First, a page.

We are living in a world of zombie economies including our own. These economies are characterised by high debt levels, stagnant or shrinking economies and policies of austerity that offer no solution. Finance Minister Bill English is promising a budget of little hope. He offers austerity almost with relish. It fits his ideological bent towards smaller government. A further unexpected $1 billion budget shortfall precludes any positive spending initiatives. Meanwhile the governor of the Reserve Bank wrings his hands over the high New Zealand dollar which is shredding our export sector. He has maintained this ineffective stance for a number of years.

Positive economic management appears beyond the scope of our policy makers.

New Zealand has been in or on the verge of recession since 2007. Most of the Western world has followed a similar path.
Read more

****

LOCAL SENSELESSNESS
(where the ad hoc stadium spend has crippled the council, all the time missing the bigger outlook of how to serve the South Island’s contribution to export-led economic recovery — oh hey, the council’s junior bureaucrats and mayor say let’s play dress-ups with a few central city warehouses and six suburban amenity centres — the Dunedin City Council has to undergo major attitudinal and structural change)

Apart from the ongoing clusters, there has never seemed to be any straightforward strategy to push economic growth in the city or the region.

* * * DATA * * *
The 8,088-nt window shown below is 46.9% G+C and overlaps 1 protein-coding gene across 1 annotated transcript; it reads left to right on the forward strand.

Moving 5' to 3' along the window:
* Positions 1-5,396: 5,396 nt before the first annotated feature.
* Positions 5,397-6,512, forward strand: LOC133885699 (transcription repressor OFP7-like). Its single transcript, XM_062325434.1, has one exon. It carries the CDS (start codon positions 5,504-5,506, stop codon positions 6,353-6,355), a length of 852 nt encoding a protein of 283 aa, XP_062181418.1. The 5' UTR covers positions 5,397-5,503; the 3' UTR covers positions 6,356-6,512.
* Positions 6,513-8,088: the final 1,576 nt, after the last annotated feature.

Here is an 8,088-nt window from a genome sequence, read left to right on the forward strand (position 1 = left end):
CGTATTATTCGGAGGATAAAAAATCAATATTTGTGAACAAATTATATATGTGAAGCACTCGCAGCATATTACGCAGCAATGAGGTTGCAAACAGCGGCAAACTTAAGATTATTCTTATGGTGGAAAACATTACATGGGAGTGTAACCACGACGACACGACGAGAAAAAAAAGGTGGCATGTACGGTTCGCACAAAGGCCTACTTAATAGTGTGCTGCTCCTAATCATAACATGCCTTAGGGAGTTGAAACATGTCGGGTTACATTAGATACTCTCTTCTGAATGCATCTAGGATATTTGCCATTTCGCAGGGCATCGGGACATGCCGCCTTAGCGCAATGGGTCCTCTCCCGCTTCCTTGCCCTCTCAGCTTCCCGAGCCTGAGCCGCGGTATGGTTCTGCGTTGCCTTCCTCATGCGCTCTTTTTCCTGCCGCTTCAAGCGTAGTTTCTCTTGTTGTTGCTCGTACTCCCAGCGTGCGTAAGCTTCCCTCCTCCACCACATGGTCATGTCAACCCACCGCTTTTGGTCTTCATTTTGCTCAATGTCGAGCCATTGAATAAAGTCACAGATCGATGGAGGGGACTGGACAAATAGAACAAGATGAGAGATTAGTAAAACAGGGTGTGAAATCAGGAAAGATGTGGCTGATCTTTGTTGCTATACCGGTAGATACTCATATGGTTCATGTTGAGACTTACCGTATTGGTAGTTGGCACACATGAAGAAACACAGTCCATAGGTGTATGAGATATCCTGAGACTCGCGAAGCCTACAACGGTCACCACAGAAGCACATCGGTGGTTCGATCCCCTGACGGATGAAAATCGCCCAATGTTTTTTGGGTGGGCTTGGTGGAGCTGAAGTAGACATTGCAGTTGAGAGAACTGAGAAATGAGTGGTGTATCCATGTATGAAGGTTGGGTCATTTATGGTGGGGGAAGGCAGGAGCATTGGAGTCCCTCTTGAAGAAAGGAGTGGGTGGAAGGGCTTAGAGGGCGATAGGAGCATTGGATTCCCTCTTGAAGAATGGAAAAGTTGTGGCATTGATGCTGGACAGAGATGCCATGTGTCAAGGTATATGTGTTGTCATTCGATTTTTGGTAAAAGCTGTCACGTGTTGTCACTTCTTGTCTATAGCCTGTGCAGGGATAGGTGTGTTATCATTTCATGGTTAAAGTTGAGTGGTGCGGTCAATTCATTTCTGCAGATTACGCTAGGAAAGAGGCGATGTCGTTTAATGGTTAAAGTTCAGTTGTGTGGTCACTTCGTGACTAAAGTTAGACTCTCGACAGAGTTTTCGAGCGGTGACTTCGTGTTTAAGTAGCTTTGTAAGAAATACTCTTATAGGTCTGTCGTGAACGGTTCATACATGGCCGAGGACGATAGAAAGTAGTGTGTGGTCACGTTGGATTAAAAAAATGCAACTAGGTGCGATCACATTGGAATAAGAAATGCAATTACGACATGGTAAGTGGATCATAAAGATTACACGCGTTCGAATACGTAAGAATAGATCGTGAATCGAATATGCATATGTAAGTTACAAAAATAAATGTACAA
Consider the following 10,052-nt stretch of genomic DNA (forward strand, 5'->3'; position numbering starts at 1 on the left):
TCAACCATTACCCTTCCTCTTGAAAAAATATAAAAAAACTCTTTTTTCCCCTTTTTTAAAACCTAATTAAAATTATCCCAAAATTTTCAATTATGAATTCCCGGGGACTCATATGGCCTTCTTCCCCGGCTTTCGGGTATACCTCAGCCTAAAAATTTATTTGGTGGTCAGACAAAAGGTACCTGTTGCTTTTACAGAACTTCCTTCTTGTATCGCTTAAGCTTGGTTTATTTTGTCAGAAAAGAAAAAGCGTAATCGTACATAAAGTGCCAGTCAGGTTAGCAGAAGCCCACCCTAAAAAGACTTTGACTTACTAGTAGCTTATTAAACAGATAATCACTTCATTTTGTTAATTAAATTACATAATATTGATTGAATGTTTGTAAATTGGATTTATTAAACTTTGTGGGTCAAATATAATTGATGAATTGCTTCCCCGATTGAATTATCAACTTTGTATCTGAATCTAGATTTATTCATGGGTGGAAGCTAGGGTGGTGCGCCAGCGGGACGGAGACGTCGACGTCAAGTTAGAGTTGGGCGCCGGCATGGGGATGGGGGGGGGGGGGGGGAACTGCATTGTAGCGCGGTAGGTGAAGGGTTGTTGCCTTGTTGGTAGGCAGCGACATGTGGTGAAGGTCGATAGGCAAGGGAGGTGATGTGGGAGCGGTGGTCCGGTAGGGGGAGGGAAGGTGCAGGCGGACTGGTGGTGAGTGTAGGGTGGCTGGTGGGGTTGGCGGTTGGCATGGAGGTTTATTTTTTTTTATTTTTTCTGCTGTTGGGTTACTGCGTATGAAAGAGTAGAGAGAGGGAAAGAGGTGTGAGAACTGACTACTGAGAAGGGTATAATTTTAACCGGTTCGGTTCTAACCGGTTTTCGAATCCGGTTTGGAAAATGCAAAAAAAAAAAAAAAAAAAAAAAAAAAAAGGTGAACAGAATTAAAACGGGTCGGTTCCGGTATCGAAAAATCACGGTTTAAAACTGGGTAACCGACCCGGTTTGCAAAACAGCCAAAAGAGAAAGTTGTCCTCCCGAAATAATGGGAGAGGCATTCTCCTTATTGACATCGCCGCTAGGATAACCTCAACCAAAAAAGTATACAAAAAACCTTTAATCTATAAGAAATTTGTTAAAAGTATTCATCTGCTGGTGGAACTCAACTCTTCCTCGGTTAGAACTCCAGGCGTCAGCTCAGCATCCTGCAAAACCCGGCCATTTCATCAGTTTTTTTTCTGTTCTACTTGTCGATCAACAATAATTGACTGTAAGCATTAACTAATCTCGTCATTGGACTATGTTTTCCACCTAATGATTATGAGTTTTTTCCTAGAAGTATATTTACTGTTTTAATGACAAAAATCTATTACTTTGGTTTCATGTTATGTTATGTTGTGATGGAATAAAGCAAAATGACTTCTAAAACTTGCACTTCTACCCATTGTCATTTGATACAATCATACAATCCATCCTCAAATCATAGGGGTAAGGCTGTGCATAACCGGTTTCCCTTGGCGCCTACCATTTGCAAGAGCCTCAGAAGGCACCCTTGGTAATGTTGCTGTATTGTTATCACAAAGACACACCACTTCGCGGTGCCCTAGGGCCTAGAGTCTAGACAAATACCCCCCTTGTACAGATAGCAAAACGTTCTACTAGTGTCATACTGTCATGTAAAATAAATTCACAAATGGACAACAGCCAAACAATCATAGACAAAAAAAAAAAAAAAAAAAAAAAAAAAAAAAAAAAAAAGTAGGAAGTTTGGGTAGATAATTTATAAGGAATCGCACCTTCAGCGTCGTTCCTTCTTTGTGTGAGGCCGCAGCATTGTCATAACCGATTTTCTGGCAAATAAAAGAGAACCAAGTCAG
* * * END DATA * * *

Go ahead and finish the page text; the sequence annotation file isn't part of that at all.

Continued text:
### ODT Online Sat, 5 May 2012
Planning for future of Dunedin Inc
By Dene Mackenzie
Dunedin’s economic development draft strategy will be released on Monday. For the first time, the document will be signed off by stakeholders representing diverse areas of the city. There are several things business editor Dene Mackenzie hopes will be included in the new 10-year plan. For about 25 years, Dunedin’s economic strategy has doddered along. Past plans have included Dunedin City Council officers travelling to visit large-scale manufacturing enterprises in a bid to persuade them to establish themselves within the city boundaries, through to catchy slogans and billboards at airports. During that time, the city has seen its large-scale manufacturing base shrink with the loss of thousands of jobs.

Reviews of city council funding strategies need to be undertaken and the strategy must be inclusive of the needs of the business community. It seems that, often, funding decisions are applied on an ad hoc basis, when better value could be extracted from ratepayer funds.

More than 90% of Dunedin businesses are said to have no intention of exporting in the future and the city captured only 2.5% of the country’s recent migrants. That must change for the city to grow and prosper.
Read more

Posted by Elizabeth Kerr

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Filed under Architecture, Business, Construction, DCC, Design, Economics, Geography, Heritage, Innovation, Media, People, Politics, Project management, Property, Site, Stadiums, Town planning, Urban design

RWC Merchandise

### tvnz.co.nz 9:34AM Monday June 27, 2011
Investigation reveals RWC merchandise made in China
Source: ONE News
A Close Up investigation to screen on TV ONE tonight has revealed that tourists buying official Rugby World Cup merchandise could be in for a shock. Close Up reporter Kate Lynch told TV ONE’s Breakfast today that most of the All Blacks’ World Cup memorabilia isn’t made in New Zealand – it’s made in China.
Read more

Posted by Elizabeth Kerr